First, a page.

To the Doctor With a Woman in Your Office Who 'Looks Healthy'


Dear doctor,

I am the patient who entered your office and posed a difficult case to solve. I came to you with many debilitating symptoms, and little to show on lab work. I am the patient who asked, with desperation, for your help. My appearance made it difficult for you to understand my complaints; I was young, appeared to be in shape, and my physical exam was mostly normal.

I am the patient that you may have classified as a hypochondriac. You may have suggested that I was deconditioned and needed to exercise. You may have ran some lab work, and sent me on my way. Maybe you offered a script for a pain medication and thought I had fibromyalgia.

You saw a young woman, fighting her way through graduate school, clearly stressed about what was happening to her body. You saw that my lab work was normal again, and again, and again, and you told me how lucky I was that it wasn’t something “bad.”

You didn’t see the tears that covered my face as I wondered how I would go on in a body so weak. You didn’t see that I was unable to walk around the food store, and you certainly didn’t see the myoclonic seizures I tried to describe to you, as I was sleeping at night.

I did the very best I could to get through to you. I attempted to relay my story adequately, without seeming too overly concerned that you would write me off. It‘s upsetting that I had to worry about that. There is no reason young women shouldn’t be taken as seriously as men.

Thirteen years of seeing doctors passed by, and I pushed on the best I knew how.  Believe me, I never stopped searching for a doctor to crack my difficult case.  Graduate school, marriage, two children later, and my body ultimately gave in to the disease that was growing inside of me.  When I finally heard the words multiple sclerosis, I was dumbfounded, frightened, and relieved.

So, doctor, the next time a young, healthy-looking woman enters your office with a difficult case and serious symptoms, please give her a little extra thought. Tell her you believe her and take her story seriously. You just may help her avoid a torturous decade of being undiagnosed without treatment. You just may have the ability to save her life.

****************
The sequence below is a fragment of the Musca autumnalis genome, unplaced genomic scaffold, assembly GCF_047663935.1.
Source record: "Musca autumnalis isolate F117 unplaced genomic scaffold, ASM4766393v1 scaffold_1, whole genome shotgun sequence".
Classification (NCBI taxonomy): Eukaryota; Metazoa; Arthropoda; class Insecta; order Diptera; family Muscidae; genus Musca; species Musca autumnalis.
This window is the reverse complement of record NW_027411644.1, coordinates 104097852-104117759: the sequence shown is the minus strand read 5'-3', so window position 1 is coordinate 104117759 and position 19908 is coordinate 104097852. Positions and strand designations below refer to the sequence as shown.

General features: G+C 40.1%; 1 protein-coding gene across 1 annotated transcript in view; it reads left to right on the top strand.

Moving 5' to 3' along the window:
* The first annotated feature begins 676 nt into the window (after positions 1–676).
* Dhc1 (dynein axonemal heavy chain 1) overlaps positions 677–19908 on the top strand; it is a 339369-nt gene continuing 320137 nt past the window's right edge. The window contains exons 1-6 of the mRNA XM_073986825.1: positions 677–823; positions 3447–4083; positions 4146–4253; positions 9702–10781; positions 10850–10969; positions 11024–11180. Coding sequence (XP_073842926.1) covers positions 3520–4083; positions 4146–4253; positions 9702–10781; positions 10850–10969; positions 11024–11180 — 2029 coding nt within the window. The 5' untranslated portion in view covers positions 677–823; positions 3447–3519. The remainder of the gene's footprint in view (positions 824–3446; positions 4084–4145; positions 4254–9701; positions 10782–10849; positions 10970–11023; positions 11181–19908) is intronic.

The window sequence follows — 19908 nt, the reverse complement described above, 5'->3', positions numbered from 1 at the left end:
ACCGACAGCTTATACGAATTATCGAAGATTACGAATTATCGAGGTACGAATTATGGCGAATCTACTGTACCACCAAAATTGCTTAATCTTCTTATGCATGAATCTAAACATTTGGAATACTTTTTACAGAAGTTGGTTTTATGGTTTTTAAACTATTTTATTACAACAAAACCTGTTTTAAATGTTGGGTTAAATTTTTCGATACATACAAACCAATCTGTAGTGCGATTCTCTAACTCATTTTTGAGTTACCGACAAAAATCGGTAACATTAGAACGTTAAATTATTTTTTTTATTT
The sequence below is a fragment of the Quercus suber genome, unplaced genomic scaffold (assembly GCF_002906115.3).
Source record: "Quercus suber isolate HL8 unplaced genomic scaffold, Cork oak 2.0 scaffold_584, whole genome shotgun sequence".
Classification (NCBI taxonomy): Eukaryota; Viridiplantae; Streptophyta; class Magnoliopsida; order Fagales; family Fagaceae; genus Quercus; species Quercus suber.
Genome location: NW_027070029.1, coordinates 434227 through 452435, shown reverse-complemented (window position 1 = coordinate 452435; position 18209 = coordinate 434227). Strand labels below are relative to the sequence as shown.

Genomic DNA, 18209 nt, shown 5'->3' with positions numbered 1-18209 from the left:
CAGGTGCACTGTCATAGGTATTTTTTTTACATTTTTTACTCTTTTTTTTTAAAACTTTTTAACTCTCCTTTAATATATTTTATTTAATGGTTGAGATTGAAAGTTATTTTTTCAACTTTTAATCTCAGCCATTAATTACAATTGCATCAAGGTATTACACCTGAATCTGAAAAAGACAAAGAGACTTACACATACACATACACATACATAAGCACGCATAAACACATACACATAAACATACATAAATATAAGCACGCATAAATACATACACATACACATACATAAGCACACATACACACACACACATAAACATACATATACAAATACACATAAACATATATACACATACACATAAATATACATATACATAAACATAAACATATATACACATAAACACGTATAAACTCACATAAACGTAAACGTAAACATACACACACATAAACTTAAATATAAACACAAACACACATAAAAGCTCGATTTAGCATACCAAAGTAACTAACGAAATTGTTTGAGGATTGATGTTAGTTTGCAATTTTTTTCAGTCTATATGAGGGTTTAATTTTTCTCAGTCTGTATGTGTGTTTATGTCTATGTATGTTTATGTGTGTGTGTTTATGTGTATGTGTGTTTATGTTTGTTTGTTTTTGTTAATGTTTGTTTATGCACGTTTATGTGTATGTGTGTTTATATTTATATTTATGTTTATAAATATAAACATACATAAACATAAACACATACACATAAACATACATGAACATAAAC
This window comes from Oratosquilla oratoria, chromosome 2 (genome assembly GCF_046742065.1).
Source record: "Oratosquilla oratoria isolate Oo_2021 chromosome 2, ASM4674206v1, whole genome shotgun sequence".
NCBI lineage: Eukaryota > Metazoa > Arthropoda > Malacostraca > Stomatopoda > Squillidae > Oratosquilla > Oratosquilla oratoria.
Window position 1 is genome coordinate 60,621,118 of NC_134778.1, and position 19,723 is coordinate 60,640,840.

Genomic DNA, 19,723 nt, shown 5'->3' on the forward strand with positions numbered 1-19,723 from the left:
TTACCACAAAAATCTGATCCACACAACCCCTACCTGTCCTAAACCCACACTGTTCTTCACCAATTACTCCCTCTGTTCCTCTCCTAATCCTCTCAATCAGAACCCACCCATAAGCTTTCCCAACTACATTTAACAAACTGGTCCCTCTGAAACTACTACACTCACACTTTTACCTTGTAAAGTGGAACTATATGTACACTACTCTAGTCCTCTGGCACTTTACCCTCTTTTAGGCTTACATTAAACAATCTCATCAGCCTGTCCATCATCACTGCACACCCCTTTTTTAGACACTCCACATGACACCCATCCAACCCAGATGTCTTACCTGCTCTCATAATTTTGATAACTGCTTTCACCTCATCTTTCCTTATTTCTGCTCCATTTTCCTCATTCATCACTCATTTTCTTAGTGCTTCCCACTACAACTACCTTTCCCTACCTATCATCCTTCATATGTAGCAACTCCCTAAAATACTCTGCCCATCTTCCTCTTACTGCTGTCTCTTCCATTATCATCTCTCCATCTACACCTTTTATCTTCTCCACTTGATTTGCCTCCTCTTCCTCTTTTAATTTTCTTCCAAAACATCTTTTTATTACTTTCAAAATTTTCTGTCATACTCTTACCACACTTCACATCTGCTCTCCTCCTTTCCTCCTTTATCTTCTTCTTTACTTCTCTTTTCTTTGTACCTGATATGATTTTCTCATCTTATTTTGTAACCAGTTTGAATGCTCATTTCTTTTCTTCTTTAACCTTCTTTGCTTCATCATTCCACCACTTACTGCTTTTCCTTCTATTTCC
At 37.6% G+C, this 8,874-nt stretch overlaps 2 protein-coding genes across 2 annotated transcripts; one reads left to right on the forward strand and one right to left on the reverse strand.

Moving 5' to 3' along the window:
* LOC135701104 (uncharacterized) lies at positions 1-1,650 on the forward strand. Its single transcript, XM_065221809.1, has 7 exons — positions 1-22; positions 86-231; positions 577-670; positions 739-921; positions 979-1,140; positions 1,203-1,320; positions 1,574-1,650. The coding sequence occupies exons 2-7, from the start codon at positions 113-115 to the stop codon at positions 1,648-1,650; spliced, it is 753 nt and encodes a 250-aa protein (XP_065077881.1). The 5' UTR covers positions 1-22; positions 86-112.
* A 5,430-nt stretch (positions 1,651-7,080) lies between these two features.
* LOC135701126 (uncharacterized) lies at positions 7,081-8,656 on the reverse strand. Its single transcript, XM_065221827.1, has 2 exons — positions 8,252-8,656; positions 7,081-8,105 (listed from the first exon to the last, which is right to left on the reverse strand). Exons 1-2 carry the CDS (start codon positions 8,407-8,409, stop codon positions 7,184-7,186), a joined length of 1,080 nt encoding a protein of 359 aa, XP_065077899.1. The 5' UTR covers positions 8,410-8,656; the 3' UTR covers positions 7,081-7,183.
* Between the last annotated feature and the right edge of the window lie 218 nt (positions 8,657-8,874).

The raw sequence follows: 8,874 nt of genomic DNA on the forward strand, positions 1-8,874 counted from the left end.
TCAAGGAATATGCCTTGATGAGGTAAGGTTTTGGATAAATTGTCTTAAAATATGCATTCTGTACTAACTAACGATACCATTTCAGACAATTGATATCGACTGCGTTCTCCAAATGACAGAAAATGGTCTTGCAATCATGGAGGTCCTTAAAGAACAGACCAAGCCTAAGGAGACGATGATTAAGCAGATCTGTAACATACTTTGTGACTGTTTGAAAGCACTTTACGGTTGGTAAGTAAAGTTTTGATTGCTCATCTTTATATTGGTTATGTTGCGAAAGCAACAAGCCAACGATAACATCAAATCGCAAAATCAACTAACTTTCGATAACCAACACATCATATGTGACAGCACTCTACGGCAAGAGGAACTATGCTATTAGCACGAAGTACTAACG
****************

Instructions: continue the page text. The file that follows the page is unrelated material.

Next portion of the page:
Getty photo by NanoStockk 

Find this story helpful? Share it with someone you care about.


Related to Multiple Sclerosis

A photo focusing on a man's legs in jeans, wearing converse, with bars going across the image.

When Multiple Sclerosis Makes It Difficult to Stand

I can’t stand. That’s the entire sentence, not an abridged version, nor is it a double entendre. I really have a difficult time standing in place. For the most part, I can still walk normally, although I do have some bad days where moving around is difficult and it might require assistance from a friend [...]
mom and son making sad faces

Why It's OK to 'Complain' About My Multiple Sclerosis

There’s a dominant notion that to not complain about a health or physical struggle is dignified, that it is a sign of virtue, of sainthood almost. “She suffered for years with cancer, but she never complained, not once.” “You never heard him complain about the many difficulties his disability presented in his life.” “Nobody wants [...]
A bottle filled with green liquid, sitting in some grass, surrounded by yellow flowers with the sun shining down on it.

Why I Don't Want to Hear About 'Natural Cures' for My Illness

I’m at work, taking a brief break to check my personal messages. My aunt sent me an email, and already I’m flinching, knowing what it will be. This time, it’s a document about multiple sclerosis (MS) in Guatemala – the story of a woman with MS who went to Guatemala, was treated with a mysterious green [...]
A silhouette of a woman sitting on a bench, in front of city lights.

What You Should Remember Before You Judge Someone With MS

After three and a half years of having an invisible disease, you never really get over the judgement that comes along with it. If you saw me out and about, you would never know that anything was wrong with me. Which is good, but also frustrating. If you saw me parking in a disabled spot, you’d possibly [...]